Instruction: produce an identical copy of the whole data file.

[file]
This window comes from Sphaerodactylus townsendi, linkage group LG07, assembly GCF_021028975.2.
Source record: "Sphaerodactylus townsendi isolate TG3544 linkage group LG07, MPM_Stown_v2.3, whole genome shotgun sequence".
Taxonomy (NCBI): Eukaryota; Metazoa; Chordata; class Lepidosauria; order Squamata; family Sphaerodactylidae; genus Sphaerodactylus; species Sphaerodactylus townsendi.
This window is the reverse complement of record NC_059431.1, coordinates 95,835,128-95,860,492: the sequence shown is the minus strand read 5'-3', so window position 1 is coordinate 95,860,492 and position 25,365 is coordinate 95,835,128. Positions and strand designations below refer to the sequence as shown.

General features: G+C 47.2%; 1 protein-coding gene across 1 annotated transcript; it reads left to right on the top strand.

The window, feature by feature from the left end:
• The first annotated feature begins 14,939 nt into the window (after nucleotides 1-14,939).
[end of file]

This window comes from Sphaerodactylus townsendi, linkage group LG07, assembly GCF_021028975.2.
Source record: "Sphaerodactylus townsendi isolate TG3544 linkage group LG07, MPM_Stown_v2.3, whole genome shotgun sequence".
Taxonomy (NCBI): Eukaryota; Metazoa; Chordata; class Lepidosauria; order Squamata; family Sphaerodactylidae; genus Sphaerodactylus; species Sphaerodactylus townsendi.
This window is the reverse complement of record NC_059431.1, coordinates 95,835,128-95,860,492: the sequence shown is the minus strand read 5'-3', so window position 1 is coordinate 95,860,492 and position 25,365 is coordinate 95,835,128. Positions and strand designations below refer to the sequence as shown.

General features: G+C 47.2%; 1 protein-coding gene across 1 annotated transcript; it reads left to right on the top strand.

The window, feature by feature from the left end:
• The first annotated feature begins 14,939 nt into the window (after nucleotides 1-14,939).